When the federal budget is released this week, a special booklet will address the women of Australia. It will contain handouts and homilies especially for them. But 30 years after the first “Lady Budget” was handed down, today’s woman might hanker for something that better reflects the breadth of her contribution to the economy.
The Women’s Budget Statement, which was initiated by the Hawke government, originally served as a useful report on how policy and taxation affected women as they moved from being chattels to having chattels. When it was first introduced, employers were still wrapping their heads around the revolutionary notion of equal pay for equal work.
Family structures were in flux and a wider range of life choices were starting to become socially acceptable. The Hawke government sought to replace the “outmoded assumptions of women’s marginality to the economy and the workforce” with an analysis of the impact on women of government policies “in order to develop measures to ensure social and economic equity and efficiency”.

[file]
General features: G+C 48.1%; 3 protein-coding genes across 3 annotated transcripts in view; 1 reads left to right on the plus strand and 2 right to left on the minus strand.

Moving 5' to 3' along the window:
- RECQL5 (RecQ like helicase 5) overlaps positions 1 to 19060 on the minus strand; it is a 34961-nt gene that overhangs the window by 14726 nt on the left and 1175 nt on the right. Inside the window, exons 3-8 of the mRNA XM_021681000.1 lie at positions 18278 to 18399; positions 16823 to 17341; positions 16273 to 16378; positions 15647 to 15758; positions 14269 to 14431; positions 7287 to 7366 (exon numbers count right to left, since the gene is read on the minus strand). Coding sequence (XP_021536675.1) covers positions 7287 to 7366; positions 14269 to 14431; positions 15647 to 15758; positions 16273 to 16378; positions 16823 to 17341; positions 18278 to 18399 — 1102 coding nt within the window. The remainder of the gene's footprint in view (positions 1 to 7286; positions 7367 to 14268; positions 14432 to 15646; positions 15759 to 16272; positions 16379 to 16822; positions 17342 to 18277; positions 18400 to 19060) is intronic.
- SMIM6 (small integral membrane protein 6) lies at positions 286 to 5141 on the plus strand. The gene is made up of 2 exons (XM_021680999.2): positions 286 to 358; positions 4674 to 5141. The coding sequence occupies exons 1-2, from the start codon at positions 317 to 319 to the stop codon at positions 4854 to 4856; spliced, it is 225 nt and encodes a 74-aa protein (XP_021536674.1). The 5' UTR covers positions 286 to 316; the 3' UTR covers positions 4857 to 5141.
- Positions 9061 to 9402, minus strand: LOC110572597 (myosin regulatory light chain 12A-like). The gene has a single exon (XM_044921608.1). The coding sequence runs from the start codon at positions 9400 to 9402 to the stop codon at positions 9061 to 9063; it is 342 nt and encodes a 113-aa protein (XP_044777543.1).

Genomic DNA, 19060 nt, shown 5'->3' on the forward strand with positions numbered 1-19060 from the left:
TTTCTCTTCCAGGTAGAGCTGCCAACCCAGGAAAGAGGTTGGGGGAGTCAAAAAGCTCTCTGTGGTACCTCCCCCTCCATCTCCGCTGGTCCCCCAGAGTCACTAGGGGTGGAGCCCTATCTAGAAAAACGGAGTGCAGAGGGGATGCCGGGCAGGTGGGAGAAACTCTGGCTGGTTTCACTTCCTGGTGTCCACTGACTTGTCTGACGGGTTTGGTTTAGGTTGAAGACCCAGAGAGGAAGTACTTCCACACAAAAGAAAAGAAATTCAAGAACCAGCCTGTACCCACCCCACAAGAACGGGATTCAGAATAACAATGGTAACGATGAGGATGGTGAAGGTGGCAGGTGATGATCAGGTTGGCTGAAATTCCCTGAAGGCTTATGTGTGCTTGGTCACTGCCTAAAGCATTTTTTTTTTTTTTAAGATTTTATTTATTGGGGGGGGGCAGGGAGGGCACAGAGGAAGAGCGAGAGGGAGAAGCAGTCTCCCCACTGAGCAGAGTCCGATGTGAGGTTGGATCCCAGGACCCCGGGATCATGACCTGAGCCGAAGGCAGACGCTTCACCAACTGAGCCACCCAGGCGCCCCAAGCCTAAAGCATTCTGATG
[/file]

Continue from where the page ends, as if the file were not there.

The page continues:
The first Women’s Budget Statement analysed the impacts of all budget measures on men and women, noting the effects and inequalities in policies. For instance, as a fascinating potted history of the Women’s Budget Statement by academics Rhonda Sharp and Ray Broomhill describes, in 1984-85, the statement reported that cuts of up to $7.60 per week in personal income taxes would benefit 2.6 million women taxpayers. Also reported was the percentage of income tax women paid compared to men. It triggered “a major national debate on the reform of the taxation system in 1985” and the “subsequent release of the government’s white paper on taxation reform engaged women’s groups and researchers at a level not seen before”.